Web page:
For many, the stereotypical depiction of punk rock in the UK in the late 70s, early 80s was of torn shirts, ripped jeans, safety pin jewelry and scowling faces … the Sid Vicious look. Diametrically, the ska movement which emerged at the same time, was symbolised by Rude Boys (and girls), who dressed to the nines in sharp suits, thin ties and pork pie hats. The beat structure of the two music genres was miles apart too, however the energy and attitude was exactly the same. During the Thatcher era of hardline politics, which led to mass unemployment, record high interest rates, and increased taxes, there was an air of us against them and grass roots level musicians of all backgrounds suddenly found a voice. It was out of this atmosphere, that the 2 Tone record label surfaced, responsible for the introduction of ska bands such as The Specials, Bad Manners, Madness, The Beat and The Selecter fronted by Pauline Black and her sidekick ‘Gaps’ Hedrickson. The Selecter produced a number of highly addictive hits at the time including ‘On My Radio’, ‘Three Minute Hero, and ‘Missing Words’. The band split in 1982, had the occasional come back during ensuing years, then officially got back together again in 2010. They’ve been recording and performing since and in 2016 The Selecter will be in Australia, playing Bluesfest and associated national side shows. Australian Musician’s Greg Phillips was honoured to speak with the amiable Pauline Black about The Selecter’s history and their upcoming Australian tour.
Why do you think ska music was so popular in the punk era. Why did it connect then?
I think a lot of people possibly don’t understand the connection. You’ve got to remember that punk really broke down the barriers in this country. It broke down the barriers between black music and white music. People like John Lydon from the Sex Pistols and The Clash’s Joe Strummer, they had been listening to the reggae music that was coming over to Britain. And young black people here were making music, emulating what was coming over from Jamaica … like Aswad, like Steel Pulse and it was like a big melting pot for a period of time. A lot of reggae bands came out of London like Misty in Roots. We all started listening to each other’s music. Without punk music breaking down those barriers and saying, hey we’ve had enough of those awful 70s supergroups like Genesis and all of that kind of nonsense, you wouldn’t have had that alternative way of looking at things.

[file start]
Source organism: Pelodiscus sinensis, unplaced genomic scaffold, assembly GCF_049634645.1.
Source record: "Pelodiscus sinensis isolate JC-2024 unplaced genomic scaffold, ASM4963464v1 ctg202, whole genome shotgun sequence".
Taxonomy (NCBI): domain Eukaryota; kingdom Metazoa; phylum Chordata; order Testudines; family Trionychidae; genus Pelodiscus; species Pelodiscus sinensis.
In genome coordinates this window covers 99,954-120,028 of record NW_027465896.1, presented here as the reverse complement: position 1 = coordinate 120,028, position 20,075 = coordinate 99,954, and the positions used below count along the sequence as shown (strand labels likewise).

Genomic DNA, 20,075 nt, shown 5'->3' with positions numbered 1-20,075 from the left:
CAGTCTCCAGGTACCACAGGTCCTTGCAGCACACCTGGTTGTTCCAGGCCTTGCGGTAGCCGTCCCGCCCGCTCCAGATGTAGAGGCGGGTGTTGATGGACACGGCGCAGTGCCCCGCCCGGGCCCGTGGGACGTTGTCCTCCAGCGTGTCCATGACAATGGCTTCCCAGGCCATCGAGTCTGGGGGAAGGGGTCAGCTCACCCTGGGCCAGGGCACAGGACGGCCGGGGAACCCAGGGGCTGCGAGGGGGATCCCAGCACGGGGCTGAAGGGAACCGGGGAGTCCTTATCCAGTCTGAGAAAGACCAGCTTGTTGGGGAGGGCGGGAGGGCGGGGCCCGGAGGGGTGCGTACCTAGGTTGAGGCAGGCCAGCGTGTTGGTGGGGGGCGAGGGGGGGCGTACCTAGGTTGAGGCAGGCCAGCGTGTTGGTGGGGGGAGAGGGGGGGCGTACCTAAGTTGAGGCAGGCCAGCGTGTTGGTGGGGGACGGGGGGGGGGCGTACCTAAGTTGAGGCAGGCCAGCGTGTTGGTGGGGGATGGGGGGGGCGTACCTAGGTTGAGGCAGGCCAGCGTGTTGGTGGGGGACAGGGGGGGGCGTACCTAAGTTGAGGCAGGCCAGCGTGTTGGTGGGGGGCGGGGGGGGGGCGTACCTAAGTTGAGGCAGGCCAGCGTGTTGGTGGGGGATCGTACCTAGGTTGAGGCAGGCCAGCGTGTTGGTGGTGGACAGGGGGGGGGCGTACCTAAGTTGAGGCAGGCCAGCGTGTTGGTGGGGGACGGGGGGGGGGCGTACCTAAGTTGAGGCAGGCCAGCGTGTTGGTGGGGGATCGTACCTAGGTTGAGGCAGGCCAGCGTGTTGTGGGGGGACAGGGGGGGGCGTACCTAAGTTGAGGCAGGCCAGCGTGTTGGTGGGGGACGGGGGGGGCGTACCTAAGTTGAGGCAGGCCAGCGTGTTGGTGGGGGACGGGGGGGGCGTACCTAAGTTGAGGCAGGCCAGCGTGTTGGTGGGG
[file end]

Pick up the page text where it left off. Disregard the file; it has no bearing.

Reggae was very much a big part of The Clash’s sound wasn’t it …
Yeah, they took the rhythm and they did something with it. I have always felt that the best musics are hybrid musics, when a couple of things come together… people are looking for different genres to mash up which is what The Clash started doing. Obviously rock music is the datum for a lot of white people and reggae is the datum for a lot of black people around the world. It’s only where the beat is really. It’s either four on or four off! That’s not rocket science but it’s what happens between those four beats that is interesting.
I saw a photo of you recently from 1980 with Debbie Harry, Chrissie Hynde, Siouxsie Sioux, Poly Styrene, and Viv Albertine. Did you often hang out with other artists like that back in the day?
I already knew Chrissie Hynde at that time. Debbie Harry with Blondie were on the same label as we were because 2Tone was put out by Chrysalis Music. We’d bump into each other like you always do at parties or at some function that you end up at. I feel that everyone in that photo had a punk ethic deep down and I don’t mean that they did punk music. Punk is an attitude. It’s not a style of dress or a particular kind of music, it’s an attitude. What that picture really epitomises is really the first women that came out of music that began doing it for themselves and not just standing there or sewing the last sequin on or whatever. It was a different way of looking at music. I love that picture. I love Poly Styrene so much. She is the only one who has fallen off their perch so far. It is so sad not to have her around anymore. But that was definitely sisters doing it for themselves in that photo for sure.
Tell me about Gaps Hendrickson. What’s his greatest asset?
Gaps’ greatest asset? You’d have to ask him. Really, I think Gaps … his greatest asset is that for 35 years since we have been in the band together, we have never had a cross word with each other because we respect each other. What Gaps brings to the table is different to what I bring but if you put the two things together, it creates an enormous energy on stage. We allow each other to ‘get your thing on’ as it were, to be who you want to be on stage. We don’t try to limit what each other does. I feel if you have a situation like that where you respect the musicians that you work with, you will have a far better relationship than if you’re jockeying for position or trying to get one over on somebody else. That would just be anathema to us.
You brought the band back together in 2010 and recorded a new album. You could have just toured and played the music people were familiar with but chose to write new material. I guess your creativity has never wavered?